Electrozink (MCX:ELTZ) Has Debt But No Earnings; Should You Worry?

January 09, 2021
  •  Updated
August 17, 2022
Source: Shutterstock

The external fund manager backed by Berkshire Hathaway's Charlie Munger, Li Lu, makes no bones about it when he says 'The biggest investment risk is not the volatility of prices, but whether you will suffer a permanent loss of capital.' It's only natural to consider a company's balance sheet when you examine how risky it is, since debt is often involved when a business collapses. Importantly, Electrozink Open Joint-Stock Company (MCX:ELTZ) does carry debt. But is this debt a concern to shareholders?

When Is Debt Dangerous?

Generally speaking, debt only becomes a real problem when a company can't easily pay it off, either by raising capital or with its own cash flow. Ultimately, if the company can't fulfill its legal obligations to repay debt, shareholders could walk away with nothing. However, a more usual (but still expensive) situation is where a company must dilute shareholders at a cheap share price simply to get debt under control. Having said that, the most common situation is where a company manages its debt reasonably well - and to its own advantage. The first thing to do when considering how much debt a business uses is to look at its cash and debt together.

View our latest analysis for Electrozink

What Is Electrozink's Debt?

The chart below, which you can click on for greater detail, shows that Electrozink had ₽2.53b in debt in September 2020; about the same as the year before. And it doesn't have much cash, so its net debt is about the same.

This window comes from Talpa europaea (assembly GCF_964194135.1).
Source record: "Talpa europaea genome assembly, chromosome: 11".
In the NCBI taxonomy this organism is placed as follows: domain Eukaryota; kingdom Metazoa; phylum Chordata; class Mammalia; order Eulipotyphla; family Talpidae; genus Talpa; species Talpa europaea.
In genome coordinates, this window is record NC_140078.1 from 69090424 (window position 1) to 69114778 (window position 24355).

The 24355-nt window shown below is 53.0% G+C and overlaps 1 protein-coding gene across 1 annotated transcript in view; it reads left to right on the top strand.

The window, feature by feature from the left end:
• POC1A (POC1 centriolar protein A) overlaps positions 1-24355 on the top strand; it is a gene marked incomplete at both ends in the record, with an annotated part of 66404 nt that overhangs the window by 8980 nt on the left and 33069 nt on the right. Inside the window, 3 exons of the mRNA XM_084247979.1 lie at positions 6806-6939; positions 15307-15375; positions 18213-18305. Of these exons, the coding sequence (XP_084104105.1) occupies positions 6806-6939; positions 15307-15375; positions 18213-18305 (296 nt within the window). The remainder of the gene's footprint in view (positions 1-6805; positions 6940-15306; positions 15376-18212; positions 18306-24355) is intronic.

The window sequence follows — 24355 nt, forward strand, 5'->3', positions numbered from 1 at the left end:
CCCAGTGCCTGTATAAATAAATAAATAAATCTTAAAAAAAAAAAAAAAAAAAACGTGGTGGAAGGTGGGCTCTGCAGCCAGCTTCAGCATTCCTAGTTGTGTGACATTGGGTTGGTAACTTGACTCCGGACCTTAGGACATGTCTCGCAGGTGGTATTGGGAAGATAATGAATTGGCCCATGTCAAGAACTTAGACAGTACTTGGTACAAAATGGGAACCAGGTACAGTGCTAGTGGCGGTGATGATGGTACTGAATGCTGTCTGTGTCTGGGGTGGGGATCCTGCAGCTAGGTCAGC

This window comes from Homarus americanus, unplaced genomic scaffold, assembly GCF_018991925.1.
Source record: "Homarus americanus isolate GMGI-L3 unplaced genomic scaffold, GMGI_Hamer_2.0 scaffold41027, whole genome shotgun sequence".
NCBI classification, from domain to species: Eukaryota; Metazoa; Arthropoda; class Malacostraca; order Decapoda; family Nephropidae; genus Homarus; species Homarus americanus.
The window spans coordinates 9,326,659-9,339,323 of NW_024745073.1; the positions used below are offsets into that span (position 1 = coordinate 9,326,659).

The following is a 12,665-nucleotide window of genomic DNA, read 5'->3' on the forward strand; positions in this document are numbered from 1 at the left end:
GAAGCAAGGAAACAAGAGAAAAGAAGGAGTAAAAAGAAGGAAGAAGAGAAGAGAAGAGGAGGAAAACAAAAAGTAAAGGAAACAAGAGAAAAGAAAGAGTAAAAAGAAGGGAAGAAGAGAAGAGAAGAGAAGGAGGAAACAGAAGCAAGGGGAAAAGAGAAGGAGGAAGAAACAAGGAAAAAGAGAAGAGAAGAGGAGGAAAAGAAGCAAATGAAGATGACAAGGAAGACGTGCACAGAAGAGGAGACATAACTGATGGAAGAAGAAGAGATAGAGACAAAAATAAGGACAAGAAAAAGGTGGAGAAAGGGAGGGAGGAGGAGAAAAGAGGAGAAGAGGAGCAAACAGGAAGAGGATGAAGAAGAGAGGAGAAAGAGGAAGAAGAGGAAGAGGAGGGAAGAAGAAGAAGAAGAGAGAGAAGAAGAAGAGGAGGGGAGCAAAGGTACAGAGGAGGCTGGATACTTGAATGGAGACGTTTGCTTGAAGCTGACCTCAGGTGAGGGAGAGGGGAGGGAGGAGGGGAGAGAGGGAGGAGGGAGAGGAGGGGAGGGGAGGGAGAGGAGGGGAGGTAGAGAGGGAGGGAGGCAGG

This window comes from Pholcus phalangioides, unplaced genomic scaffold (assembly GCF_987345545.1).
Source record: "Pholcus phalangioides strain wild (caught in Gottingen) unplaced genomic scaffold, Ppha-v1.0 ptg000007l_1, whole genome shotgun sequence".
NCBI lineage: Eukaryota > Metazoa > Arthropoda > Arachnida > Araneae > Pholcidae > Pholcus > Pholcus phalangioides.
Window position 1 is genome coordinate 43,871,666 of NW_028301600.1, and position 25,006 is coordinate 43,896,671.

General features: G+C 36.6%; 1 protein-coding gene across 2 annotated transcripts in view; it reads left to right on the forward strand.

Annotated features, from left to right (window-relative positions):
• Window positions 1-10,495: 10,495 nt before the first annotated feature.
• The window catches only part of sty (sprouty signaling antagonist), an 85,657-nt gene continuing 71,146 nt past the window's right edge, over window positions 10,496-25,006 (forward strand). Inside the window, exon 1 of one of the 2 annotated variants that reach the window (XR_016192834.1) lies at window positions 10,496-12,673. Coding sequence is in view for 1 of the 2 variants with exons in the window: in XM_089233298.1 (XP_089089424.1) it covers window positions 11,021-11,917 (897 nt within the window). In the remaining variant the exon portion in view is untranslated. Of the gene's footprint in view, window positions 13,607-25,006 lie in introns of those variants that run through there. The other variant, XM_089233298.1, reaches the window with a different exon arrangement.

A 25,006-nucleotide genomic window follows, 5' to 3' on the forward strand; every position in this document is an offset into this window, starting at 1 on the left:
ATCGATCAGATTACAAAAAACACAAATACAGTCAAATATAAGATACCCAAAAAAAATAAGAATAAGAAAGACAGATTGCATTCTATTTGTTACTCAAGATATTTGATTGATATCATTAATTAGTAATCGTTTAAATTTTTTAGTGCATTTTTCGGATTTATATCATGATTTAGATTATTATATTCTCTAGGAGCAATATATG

MISX:ELTZ Debt to Equity History January 10th 2021

A Look At Electrozink's Liabilities

According to the last reported balance sheet, Electrozink had liabilities of ₽3.40b due within 12 months, and liabilities of ₽49.0m due beyond 12 months. Offsetting this, it had ₽21.7m in cash and ₽323.5m in receivables that were due within 12 months. So its liabilities total ₽3.10b more than the combination of its cash and short-term receivables.

This deficit casts a shadow over the ₽239.4m company, like a colossus towering over mere mortals. So we'd watch its balance sheet closely, without a doubt. After all, Electrozink would likely require a major re-capitalisation if it had to pay its creditors today. There's no doubt that we learn most about debt from the balance sheet. But it is Electrozink's earnings that will influence how the balance sheet holds up in the future. So when considering debt, it's definitely worth looking at the earnings trend. Click here for an interactive snapshot.

In the last year Electrozink wasn't profitable at an EBIT level, but managed to grow its revenue by 43%, to ₽1.9b. Shareholders probably have their fingers crossed that it can grow its way to profits.

Caveat Emptor

Even though Electrozink managed to grow its top line quite deftly, the cold hard truth is that it is losing money on the EBIT line. Indeed, it lost a very considerable ₽414m at the EBIT level. When you combine this with the very significant balance sheet liabilities mentioned above, we are so wary of it that we are basically at a loss for the right words. Like every long-shot we're sure it has a glossy presentation outlining its blue-sky potential. But the reality is that it is low on liquid assets relative to liabilities, and it lost ₽258m in the last year. So we think buying this stock is risky. There's no doubt that we learn most about debt from the balance sheet. But ultimately, every company can contain risks that exist outside of the balance sheet. Consider for instance, the ever-present spectre of investment risk. We've identified 2 warning signs with Electrozink , and understanding them should be part of your investment process.

At the end of the day, it's often better to focus on companies that are free from net debt. You can access our special list of such companies (all with a track record of profit growth). It's free.

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